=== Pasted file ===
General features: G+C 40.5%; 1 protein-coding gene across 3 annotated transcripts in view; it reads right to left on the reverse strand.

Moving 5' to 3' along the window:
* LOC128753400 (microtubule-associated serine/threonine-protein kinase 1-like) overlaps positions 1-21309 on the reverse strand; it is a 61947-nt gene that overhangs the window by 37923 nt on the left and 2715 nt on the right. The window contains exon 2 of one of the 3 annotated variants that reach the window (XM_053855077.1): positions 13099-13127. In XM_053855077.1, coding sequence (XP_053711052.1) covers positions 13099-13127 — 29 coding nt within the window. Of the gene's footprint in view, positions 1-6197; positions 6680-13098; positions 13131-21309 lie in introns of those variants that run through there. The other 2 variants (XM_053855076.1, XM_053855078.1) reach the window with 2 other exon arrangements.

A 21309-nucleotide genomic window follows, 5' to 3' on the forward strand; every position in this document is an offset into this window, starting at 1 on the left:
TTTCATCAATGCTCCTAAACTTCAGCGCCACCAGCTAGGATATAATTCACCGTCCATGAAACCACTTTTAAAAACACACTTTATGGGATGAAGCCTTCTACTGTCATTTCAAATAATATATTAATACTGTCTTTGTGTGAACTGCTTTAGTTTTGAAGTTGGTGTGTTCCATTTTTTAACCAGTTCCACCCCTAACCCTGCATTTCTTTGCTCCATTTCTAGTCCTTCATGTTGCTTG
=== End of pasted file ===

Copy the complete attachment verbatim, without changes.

General features: G+C 40.5%; 1 protein-coding gene across 3 annotated transcripts in view; it reads right to left on the reverse strand.

Moving 5' to 3' along the window:
* LOC128753400 (microtubule-associated serine/threonine-protein kinase 1-like) overlaps positions 1-21309 on the reverse strand; it is a 61947-nt gene that overhangs the window by 37923 nt on the left and 2715 nt on the right. The window contains exon 2 of one of the 3 annotated variants that reach the window (XM_053855077.1): positions 13099-13127. In XM_053855077.1, coding sequence (XP_053711052.1) covers positions 13099-13127 — 29 coding nt within the window. Of the gene's footprint in view, positions 1-6197; positions 6680-13098; positions 13131-21309 lie in introns of those variants that run through there. The other 2 variants (XM_053855076.1, XM_053855078.1) reach the window with 2 other exon arrangements.

A 21309-nucleotide genomic window follows, 5' to 3' on the forward strand; every position in this document is an offset into this window, starting at 1 on the left:
TTTCATCAATGCTCCTAAACTTCAGCGCCACCAGCTAGGATATAATTCACCGTCCATGAAACCACTTTTAAAAACACACTTTATGGGATGAAGCCTTCTACTGTCATTTCAAATAATATATTAATACTGTCTTTGTGTGAACTGCTTTAGTTTTGAAGTTGGTGTGTTCCATTTTTTAACCAGTTCCACCCCTAACCCTGCATTTCTTTGCTCCATTTCTAGTCCTTCATGTTGCTTG